Companies’ ESG goals will impact suppliers
In addition to the way businesses depend on their supply chains to help deliver on their ESG goals, many companies are requiring suppliers to set and meet ESG goals of their own. For example, General Motors’ new Environmental, Social, and Governance Partnership Pledge requests that suppliers achieve carbon neutrality for Scope 1 and 2 greenhouse gas emissions and attain specific EcoVadis scores for issues such as diversity and non-discrimination, child and forced labor, and corruption and anticompetitive practices by 2025.149 GM suppliers representing over half of the company’s multibillion dollar direct material annual purchase value have already signed on to the pledge. Similarly, Deutsche Bank will require all its major suppliers to undergo an ESG assessment from one of a group of ESG ratings providers (EcoVadis, MSCI ESG, Sustainalytics, ISS ESG, S&P Global, and CDP) to ensure their suppliers have strong ESG practices. For Deutsche Bank suppliers assessed by EcoVadis next year, the bank will only grant contracts worth over $530,633 to vendors who achieve a sustainability rating of at least 25 out of 100 possible points.
If not planning to do so already, companies should begin setting ESG standards for suppliers to amplify and accelerate ESG progress. After setting ESG standards, companies should help suppliers meet the new requirements by sharing the knowledge and experience they have gained on their own ESG journeys. Companies who are required to meet these ESG requirements should work closely with their partners setting these requirements to ensure they understand what is required of them and that they are able to meet them in the timeframe required.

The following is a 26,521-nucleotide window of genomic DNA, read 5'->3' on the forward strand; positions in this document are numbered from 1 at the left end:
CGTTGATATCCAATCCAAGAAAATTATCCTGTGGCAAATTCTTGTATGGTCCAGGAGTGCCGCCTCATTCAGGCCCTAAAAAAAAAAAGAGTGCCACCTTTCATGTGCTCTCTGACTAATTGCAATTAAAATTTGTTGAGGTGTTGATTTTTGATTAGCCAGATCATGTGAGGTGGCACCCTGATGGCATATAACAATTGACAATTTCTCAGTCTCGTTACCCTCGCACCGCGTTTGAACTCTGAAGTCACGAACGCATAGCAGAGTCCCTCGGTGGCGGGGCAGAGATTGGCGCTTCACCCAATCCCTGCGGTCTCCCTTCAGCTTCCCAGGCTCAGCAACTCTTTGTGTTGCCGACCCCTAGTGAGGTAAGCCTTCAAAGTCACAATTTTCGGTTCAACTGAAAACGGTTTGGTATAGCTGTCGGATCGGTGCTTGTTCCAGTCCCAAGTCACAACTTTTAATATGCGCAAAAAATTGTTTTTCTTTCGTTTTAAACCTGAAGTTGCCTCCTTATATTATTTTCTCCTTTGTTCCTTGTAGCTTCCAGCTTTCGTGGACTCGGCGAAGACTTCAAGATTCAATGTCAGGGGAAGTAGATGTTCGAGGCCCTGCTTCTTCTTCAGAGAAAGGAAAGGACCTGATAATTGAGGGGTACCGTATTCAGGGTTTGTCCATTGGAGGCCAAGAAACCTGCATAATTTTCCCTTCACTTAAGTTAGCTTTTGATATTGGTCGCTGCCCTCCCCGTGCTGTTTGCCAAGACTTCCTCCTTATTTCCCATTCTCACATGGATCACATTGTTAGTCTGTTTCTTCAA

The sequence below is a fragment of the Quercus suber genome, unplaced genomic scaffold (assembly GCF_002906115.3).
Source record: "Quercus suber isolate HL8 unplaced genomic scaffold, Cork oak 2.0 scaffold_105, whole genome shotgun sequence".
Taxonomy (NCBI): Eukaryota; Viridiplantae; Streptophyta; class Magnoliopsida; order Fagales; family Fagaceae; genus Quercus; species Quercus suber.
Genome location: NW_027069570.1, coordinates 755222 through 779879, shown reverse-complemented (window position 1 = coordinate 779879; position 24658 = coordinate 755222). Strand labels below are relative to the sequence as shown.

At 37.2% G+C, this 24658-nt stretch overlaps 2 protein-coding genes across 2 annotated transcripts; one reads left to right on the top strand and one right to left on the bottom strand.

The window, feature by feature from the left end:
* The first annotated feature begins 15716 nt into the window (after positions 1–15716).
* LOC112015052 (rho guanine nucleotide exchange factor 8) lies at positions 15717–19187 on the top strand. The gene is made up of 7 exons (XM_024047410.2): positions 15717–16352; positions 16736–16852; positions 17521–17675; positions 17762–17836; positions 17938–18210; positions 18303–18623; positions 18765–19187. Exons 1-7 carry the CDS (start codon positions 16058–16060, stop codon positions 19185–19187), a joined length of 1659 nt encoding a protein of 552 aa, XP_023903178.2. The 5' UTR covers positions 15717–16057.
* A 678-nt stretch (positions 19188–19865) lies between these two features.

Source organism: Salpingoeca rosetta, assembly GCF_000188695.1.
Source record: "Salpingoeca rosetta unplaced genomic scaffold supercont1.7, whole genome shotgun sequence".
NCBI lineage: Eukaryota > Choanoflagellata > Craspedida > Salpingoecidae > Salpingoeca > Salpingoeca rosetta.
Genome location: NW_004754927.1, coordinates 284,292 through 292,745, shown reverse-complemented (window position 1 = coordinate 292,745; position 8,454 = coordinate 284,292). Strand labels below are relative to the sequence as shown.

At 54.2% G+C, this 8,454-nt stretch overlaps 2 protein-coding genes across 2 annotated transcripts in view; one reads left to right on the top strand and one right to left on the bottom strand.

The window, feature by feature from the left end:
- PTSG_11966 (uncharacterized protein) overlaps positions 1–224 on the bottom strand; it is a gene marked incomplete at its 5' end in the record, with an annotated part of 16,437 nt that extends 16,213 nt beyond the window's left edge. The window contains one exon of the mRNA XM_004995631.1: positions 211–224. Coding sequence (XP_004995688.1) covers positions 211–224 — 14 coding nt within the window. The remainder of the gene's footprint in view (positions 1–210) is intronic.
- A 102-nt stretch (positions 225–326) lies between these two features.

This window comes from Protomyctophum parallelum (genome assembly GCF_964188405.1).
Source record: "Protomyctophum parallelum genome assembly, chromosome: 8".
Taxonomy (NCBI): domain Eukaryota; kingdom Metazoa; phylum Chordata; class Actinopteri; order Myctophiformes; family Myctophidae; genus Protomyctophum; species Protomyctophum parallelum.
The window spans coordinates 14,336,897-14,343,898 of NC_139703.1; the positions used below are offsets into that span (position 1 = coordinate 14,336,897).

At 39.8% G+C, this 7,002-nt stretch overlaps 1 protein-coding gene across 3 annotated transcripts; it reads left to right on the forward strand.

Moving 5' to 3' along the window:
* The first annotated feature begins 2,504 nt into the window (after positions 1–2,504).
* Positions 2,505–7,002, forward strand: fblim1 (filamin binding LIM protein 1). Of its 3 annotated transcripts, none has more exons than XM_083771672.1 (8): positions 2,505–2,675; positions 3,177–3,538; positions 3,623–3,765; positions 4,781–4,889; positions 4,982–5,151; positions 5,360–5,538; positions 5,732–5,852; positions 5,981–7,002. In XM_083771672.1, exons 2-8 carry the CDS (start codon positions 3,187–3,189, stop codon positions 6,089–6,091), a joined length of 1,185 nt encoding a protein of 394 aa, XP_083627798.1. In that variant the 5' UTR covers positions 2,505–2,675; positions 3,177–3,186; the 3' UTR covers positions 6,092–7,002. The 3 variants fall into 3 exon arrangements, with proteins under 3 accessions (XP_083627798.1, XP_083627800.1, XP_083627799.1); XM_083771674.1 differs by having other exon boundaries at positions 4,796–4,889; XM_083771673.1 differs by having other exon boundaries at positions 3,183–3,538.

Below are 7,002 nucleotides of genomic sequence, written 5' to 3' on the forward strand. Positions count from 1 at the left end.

Investor interest in corporate DEI practices will increase
Many companies have already dramatically increased their DEI efforts. In the EU, efforts to increase board diversity were boosted after the EU Council approved a law to improve board gender balance by requiring that 40 percent of non-executive directors of public EU companies must be members of the underrepresented sex by 2026. This rule should have a positive impact on overall diversity, equity, and inclusion outcomes at companies. A 2022 study found that representation of under-represented groups at staff and manager levels at assessed S&P 1500 companies increased significantly when board diversity improved.
Investors seem poised to follow suit. In March 2022, the Investor Leadership Network (ILN), a global investor organization with over $10 trillion in assets under management, published its Inclusive Finance Playbook. Through the Playbook, the ILN aims to help institutional investors evaluate and engage their portfolios on inclusion-related issues. The same month, private equity firm The Carlyle Group formed the Carlyle DEI Leadership Network to strengthen the DEI strategies and goals of its portfolio companies. The Network provides tools to support DEI journeys, including an annual meeting for portfolio company CEOs to learn from experts and share successes and challenges, and a quarterly speaker series for portfolio company employees. One notable regulatory development came out of the UK where the Financial Conduct Authority, the UK regulator for financial service firms and financial markets, finalized rules requiring issuers to disclose if they comply with DEI-related targets, including having women make up at least 40 percent of their board and having at least one board member from a non-white ethnic group. As investor DEI interest continues to grow, companies will need to designate a person or team to frequently assess the DEI-related initiatives and positions of their largest investors to ensure their own practices align with the expectations of these stakeholders.
Read the full 2023 Trends Report for more sustainability trends insights.